I also saw in the comments that he mentions using 3um to 6um diamond slurry to lap -- that's way finer than I expected (equivalent to P3000 to P6000 Grit lapping paper). I do have some lapping films that fine, but I don't think I'll be able to bring myself to use them with an India stone!

    I'd have thought the pores of the stone were bigger than 3um!

    His comments indicate he may be offering some for sale soon. I'll probably just get in on that. :)
    --
    Rex
     
  25. tyler machine

    tyler machine United States Iron Registered Member

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    I would think that the grit would be carried by the stone instead of the cast iron because of the porous surface of the stone. I could be totally wrong :disturbed:
    but I would think you'd be cutting more cast iron than stone with the abrasive. Interested to see what you get.
    I did try to check the stones I flattened. The best I can tell, I'm well within .001 It's hard to get a good reading because of the porous surface. I tried using a ceramic gauge block to bridge the peaks of the surface. :cool 2:
     
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  26. Rex Walters

    Rex Walters Active Member Active Member

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    One of the commenters (that Robin agreed with) said the diamond wheel actually shears/grinds the individual grit particles in the stone. If that's true then I can see how only high speed grinding would suffice.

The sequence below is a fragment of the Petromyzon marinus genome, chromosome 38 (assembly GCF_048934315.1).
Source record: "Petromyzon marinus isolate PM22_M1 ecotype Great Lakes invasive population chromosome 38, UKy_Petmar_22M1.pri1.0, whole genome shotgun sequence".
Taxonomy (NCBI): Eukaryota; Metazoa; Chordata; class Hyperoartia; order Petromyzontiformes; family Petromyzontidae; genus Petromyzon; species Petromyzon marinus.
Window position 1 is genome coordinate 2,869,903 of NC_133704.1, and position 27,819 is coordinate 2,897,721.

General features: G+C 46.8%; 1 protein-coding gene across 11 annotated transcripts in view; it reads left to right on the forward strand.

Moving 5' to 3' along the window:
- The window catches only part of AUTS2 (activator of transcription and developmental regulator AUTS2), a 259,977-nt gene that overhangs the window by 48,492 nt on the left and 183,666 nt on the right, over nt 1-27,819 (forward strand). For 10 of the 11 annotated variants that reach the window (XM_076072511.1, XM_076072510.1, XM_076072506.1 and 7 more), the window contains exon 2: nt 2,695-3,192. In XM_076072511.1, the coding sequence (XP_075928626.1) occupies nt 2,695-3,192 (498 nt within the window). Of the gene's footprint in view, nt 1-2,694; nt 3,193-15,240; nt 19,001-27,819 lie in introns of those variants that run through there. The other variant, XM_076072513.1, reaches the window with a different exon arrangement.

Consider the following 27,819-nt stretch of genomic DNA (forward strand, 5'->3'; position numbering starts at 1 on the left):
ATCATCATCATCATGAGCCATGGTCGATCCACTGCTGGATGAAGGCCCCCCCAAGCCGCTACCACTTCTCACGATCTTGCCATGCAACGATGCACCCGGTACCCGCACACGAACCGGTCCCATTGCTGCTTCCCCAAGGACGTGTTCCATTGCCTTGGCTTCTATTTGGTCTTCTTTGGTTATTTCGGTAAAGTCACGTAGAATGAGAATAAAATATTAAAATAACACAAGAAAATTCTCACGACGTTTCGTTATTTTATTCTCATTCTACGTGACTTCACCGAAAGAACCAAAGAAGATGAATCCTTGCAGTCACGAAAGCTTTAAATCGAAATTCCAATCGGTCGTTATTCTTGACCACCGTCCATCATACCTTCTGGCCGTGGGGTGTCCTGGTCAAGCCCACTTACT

I find that ... surprising ... though.
     
  27. Rex Walters

    Rex Walters Active Member Active Member

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    Put the stone on your surface plate and a 1-2-3 block or other precision ground part like a gage block or small parallel on top of the stone at each end, then indicate off the top of that. This will average out any surface irregularity in the stone.

    Robin is almost certainly getting his stones within 0.0001" across the 6" length of his stone. (The man knows precision.)

    Regards,
    --
    Rex
     
  28. tyler machine

    tyler machine United States Iron Registered Member

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    Using a 1-2-3 block would just show overall parallelism. What you're after is and even distribution of bearing points. With enough bearing points being in contact with the surface no one point can generate enough force to cut.

    Also I used slip stones to make my first sets. :cool 2: